Marriage Of Convenience

By: Cher Etan

A BWWM Billionaire Love Story

A marriage of convenience, the love of a lifetime

A complete story with no cliff hanger, brought to you by best selling author Cher Etan.

Jonathon is facing losing it all.

His grandfather has given him an ultimatum:

Marry and be in a stable relationship by the time you're 30, or lose out on your inheritance.

There's just one problem; the women Jonathon has so far associated himself with are less than marriage material, and would probably cause more issues in the long run than they're worth.

So when he 'bumps into' Leila on the way to a benefit she's organizing, he soon decides she's the perfect woman for the deal.

Smart, caring and attractive, and not the kind of woman who would get greedy and take him for all he's worth.

But how will Leila, a woman who's been heartbroken in the past, feel about marrying for convenience?

And when Jonathon's granddad realizes his grandson's marrying a woman of color on an average salary, how will he react?

Find out in this touching romance story by best selling romance author Cher Etan.

Suitable for over 18s only due to sexual scenes so hot you'll need an ice shower.

Chapter 1

Leila followed the wheelchair, in which her mother sat, down to radiology preoccupied with the details of how they were going to get through this. There was some sort of problem with insurance and the term ‘pre-existing condition’ was being bandied about with disconcerting frequency. The cost of this test alone, if not covered was going to wipe out at least a quarter of her savings. She tried to school her delicate features when she saw her mother glance back at her. No doubt she realized the seriousness of their situation but still Leila didn’t want her to worry. They’d get through this somehow, the money would be found or insurance would pay. What they would not do was despair.


Her mother retired directly after they came home from the hospital, too tired to even attempt to pretend to keep her eyes open. She had an oxygen mask with her that they’d been given at the hospital for her use. The difficulty she had breathing seemed to get worse with each day. Leila knew she hated it. Raychelle Masters was a vibrant, energetic woman who hadn’t let her weak chest stop her from working a day in her life. That was probably why she had to practically collapse at work for her to acknowledge there was a problem. Leila had been called at work by her mother’s supervisor and informed that her mother had been rushed to hospital. She had dropped everything and rushed to Emory University Hospital where her mother was. They told her they’d had to resuscitate her because she stopped breathing at some point. It was a miracle she was well enough to come home at the end of the day. Well, not well enough…but she’d refused to be admitted and what with the insurance people playing games, the doctors hadn’t insisted too hard.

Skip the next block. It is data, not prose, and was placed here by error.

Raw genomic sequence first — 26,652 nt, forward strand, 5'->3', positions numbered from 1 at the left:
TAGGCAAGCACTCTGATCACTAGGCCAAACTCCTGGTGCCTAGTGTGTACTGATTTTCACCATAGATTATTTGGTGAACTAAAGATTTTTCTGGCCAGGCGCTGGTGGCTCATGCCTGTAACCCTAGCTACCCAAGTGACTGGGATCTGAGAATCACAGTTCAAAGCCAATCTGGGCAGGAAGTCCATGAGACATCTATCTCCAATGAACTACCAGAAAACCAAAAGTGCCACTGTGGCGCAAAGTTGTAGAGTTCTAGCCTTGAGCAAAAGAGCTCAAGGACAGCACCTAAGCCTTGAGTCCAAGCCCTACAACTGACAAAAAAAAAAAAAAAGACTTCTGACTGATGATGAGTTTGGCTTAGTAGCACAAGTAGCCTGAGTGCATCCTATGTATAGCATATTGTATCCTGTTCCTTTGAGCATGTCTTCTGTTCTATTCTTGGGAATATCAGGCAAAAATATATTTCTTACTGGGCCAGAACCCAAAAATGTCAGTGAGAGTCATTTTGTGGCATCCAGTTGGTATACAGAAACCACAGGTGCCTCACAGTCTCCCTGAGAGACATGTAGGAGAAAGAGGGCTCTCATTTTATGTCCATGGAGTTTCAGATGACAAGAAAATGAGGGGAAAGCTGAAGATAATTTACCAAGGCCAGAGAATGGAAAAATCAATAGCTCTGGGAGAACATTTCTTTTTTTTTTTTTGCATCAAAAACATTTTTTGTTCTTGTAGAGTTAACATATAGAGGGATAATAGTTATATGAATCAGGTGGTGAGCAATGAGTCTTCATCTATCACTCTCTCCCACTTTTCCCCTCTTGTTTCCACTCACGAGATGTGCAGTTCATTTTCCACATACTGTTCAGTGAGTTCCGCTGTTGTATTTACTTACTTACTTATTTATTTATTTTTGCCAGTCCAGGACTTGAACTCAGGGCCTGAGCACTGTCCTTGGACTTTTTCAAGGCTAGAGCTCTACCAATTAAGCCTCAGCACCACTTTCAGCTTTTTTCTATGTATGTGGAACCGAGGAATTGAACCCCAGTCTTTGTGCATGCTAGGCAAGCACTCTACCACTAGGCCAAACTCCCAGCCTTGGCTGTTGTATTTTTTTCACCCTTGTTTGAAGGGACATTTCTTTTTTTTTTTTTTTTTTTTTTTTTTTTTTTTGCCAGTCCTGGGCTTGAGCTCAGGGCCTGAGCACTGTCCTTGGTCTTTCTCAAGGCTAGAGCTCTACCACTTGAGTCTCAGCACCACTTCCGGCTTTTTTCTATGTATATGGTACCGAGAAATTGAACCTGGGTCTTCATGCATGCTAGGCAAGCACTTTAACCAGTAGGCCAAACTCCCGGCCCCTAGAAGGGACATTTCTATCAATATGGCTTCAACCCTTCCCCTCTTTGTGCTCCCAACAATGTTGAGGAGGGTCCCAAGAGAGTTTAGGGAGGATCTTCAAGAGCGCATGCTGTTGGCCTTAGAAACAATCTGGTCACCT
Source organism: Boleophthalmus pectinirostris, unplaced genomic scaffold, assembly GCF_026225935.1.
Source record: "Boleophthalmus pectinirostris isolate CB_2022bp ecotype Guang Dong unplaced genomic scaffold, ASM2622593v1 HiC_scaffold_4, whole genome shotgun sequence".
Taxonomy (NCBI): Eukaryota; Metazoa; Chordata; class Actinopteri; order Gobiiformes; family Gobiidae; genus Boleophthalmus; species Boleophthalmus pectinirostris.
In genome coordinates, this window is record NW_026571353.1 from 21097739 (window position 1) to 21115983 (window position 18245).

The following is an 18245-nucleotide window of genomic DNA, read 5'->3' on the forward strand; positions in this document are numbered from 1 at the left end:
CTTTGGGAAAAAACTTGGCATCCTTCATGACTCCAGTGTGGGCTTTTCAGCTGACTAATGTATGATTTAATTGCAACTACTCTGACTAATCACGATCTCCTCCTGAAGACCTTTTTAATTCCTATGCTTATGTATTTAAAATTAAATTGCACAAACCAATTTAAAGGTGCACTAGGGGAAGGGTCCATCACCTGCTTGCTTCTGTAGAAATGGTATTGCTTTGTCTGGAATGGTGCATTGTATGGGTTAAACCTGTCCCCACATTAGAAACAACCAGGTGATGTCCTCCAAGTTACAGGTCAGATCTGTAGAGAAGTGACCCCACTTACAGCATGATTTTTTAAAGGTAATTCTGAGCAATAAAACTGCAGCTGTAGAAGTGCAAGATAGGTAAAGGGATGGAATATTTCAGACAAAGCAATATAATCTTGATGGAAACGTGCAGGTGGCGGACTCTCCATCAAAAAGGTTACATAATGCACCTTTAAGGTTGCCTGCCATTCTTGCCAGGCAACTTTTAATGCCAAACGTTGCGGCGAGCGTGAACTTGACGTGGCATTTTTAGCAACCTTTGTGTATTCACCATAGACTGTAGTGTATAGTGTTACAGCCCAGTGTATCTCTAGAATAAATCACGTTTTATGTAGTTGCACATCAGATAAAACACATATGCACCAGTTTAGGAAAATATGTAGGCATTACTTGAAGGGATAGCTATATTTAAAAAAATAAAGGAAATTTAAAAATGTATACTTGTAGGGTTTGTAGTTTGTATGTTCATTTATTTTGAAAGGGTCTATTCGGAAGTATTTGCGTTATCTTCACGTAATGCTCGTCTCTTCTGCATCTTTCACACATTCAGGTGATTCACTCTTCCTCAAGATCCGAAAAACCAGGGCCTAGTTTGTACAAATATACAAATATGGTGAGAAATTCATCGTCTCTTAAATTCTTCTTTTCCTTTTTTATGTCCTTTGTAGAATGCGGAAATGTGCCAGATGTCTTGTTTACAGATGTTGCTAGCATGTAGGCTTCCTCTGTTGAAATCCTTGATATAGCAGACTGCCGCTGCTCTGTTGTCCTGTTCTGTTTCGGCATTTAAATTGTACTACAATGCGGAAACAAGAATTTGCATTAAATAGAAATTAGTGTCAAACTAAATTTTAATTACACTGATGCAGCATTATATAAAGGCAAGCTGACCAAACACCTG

Leila slumped on the chair and let out a breath, trying not to think too hard. There wasn’t much she could do tonight anyway, except make sure her mother got through it. The loud astringent tones of Shenaynay telling her to pick up her damned phone startled her quite badly. She frowned at it, making a mental note to beat her cousin Sheila over the head the next time she saw her. Obviously she’d been tampering with Leila’s cell phone again.

She picked it up, seeing it was actually Sheila calling…she hesitated, not having the energy to deal with her drama. Not today.

“What?” she asked as she picked up at last.

“Girl what twisted your knickers today?” Sheila replied.

Leila sighed, she really did not have the time. “What do you want Shay?” she asked.

“Relax, my mama asked me to call to ask how your mama is doing. Sorry to disturb you and what not but she insisted.”

Leila took a deep breath; there was suddenly a lump in her throat. She tried to get words out but they couldn’t seem to get past the lump.

“Leila?” Sheila prompted.

Leila tried again to get the words out but the lump was blocking her passage completely.

“Okay then, give me thirty minutes, I’ll be right there,” Sheila said in a completely different tone.

Leila tried to tell her not to be stupid; she had class the next day, it was late – too dangerous for her to be out on the street alone; but again, no words came out. And then it was too late, Sheila had hung up.

There was a knock on the door exactly twenty eight minutes later; Sheila was coming from one street over where she lived with her parents and little brother Peter. She was a decade younger than Leila and in university but seeing as their families were close, they tended to act more like sisters and the age difference was easy to overlook.

“Hey,” Sheila said as soon as Leila opened the door.

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